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Alumni Gift Provides Momentum to Kingsbury Hall Renovation Effort

By Sarah Aldag
University Relations and UNH Foundation
603-862-3235

March 13, 2003


DURHAM, N.H. -- John H. Smith, a 1950 graduate of the College of Engineering and Physical Sciences, has made a $200,000 gift in support of the Kingsbury Hall renovation project at the University of New Hampshire. The gift is part of a $6 million private fundraising drive intended to complement the $44 million committed by the state through the initial stage of its KEEP-NH program, the plan to renovate the university system's aging science, engineering and high-technology facilities. Private funding will support the completion of the Kingsbury Hall renovation package with enhancements to laboratories, classrooms, library, and faculty and student workspaces.

"We are truly grateful for this generous gift from one of the university's most supportive alumni," President Ann Weaver Hart says. "The university's future is dependent upon the quality of its public-private partnerships, and Jack Smith's gift strengthens our ability to provide an exemplary facility for New Hampshire's only public engineering program. Our students and our state both stand to benefit from the successful completion of this important project."

Smith, who received his degree in mechanical engineering, is a resident of Scarborough, Maine. He began his career as a development engineer, experimenting with ramjet and liquid propellant rocket engines. He later became a chief engineer at a division of Gulf and Western Corp. As his career evolved, he was the founder and owner of Portland Valve Inc. -- a designer and manufacturer of valves for nuclear submarines -- until it was sold in 1983.

"My education at the University of New Hampshire paved the way for a challenging and rewarding career," Smith says. " It is a pleasure and an honor to be able give something back at this time of my life. The College of Engineering and Physical Sciences has always been known for the quality of its programs, the distinction of its faculty, and the caliber of its research. I'm happy to contribute to the revitalization of Kingsbury Hall and to play a part in providing up-to-date facilities for future generations of engineering students."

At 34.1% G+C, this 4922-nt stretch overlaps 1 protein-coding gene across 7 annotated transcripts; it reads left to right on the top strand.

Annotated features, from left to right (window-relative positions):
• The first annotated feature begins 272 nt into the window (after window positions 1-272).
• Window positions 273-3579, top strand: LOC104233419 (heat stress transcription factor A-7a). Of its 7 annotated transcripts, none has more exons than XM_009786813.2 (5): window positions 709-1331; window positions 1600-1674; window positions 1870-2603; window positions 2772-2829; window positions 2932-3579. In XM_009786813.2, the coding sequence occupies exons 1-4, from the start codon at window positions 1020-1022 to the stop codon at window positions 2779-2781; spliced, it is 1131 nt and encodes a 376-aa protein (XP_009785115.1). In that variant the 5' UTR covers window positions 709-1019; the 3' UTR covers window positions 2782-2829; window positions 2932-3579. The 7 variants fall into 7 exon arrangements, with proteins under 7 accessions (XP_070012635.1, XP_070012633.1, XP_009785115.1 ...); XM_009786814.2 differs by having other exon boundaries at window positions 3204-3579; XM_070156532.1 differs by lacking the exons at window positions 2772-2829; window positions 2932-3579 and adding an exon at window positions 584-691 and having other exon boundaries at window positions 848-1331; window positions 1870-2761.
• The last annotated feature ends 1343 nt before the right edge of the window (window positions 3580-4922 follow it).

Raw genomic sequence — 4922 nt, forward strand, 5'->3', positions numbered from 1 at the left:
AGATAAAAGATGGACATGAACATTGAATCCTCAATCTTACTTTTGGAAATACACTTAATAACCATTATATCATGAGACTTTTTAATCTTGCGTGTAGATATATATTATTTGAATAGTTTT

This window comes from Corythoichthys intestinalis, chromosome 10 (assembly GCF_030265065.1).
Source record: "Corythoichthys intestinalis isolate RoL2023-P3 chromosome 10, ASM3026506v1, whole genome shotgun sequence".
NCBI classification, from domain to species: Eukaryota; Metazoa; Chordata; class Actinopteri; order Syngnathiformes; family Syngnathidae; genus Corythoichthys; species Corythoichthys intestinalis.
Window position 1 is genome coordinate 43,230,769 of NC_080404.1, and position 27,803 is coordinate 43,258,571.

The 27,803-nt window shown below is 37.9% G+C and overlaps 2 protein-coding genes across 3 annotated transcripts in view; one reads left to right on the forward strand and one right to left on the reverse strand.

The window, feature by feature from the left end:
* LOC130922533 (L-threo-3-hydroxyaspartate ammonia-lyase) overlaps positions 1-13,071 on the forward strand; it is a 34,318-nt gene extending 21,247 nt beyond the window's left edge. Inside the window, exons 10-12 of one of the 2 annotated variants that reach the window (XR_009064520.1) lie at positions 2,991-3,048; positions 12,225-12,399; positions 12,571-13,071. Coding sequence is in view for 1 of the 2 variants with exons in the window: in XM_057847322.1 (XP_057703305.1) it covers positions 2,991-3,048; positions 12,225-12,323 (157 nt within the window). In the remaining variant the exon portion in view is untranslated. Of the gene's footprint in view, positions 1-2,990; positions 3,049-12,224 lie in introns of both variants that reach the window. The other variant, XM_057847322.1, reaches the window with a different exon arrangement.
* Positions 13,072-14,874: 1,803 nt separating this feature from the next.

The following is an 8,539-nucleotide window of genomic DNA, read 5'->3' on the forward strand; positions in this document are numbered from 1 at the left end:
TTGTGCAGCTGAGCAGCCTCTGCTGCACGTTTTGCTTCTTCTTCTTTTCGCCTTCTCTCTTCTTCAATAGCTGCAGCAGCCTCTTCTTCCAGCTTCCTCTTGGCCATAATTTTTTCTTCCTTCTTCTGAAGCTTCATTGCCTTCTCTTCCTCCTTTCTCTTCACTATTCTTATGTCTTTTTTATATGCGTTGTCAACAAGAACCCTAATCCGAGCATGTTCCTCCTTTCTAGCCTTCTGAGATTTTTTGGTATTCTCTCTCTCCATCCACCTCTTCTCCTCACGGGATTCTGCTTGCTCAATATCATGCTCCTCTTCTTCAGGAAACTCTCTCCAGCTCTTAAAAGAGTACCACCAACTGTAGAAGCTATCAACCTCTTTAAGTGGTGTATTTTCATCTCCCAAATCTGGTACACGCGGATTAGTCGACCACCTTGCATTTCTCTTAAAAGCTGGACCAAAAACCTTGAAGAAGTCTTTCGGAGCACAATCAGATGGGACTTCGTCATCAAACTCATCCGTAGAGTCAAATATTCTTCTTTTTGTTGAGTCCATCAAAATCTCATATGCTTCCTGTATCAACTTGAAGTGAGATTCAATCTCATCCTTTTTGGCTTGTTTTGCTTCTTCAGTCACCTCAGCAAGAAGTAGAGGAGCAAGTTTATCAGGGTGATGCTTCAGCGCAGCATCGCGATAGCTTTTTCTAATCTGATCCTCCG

"Jack Smith sets a fine example as a donor and a friend of the university," says UNH Foundation President Young P. Dawkins III. "Thanks to his ongoing belief in the University of New Hampshire, generations of students will reap the rewards of a UNH education," he says of Smith's previous gifts to the university, which include a scholarship endowment for engineering students and a charitable remainder trust naming UNH a beneficiary.

"Jack is equally as generous with his time," Dawkins says. "He also gives us the benefit of his experience as a member of the President's Council Executive Committee and the newly formed College of Engineering and Physical Sciences' Alumni Society."

"The renovation will transform Kingsbury Hall into a modern structure that reflects the evolving nature of engineering and the college's aspirations for excellence," says Arthur Greenberg, dean of the College of Engineering and Physical Sciences. Plans for the new facility include new student project spaces that promote project-oriented teaching, teaching labs that integrate lab and lecture elements, high-tech classrooms that are wired to access the Internet for high-speed research, and an expanded library that will serve as the state's library of engineering, computer science and mathematics. "This is a building where we will train the engineers of tomorrow -- and it will reflect this new way of doing business," Greenberg adds. The renovation is scheduled to begin later this year.

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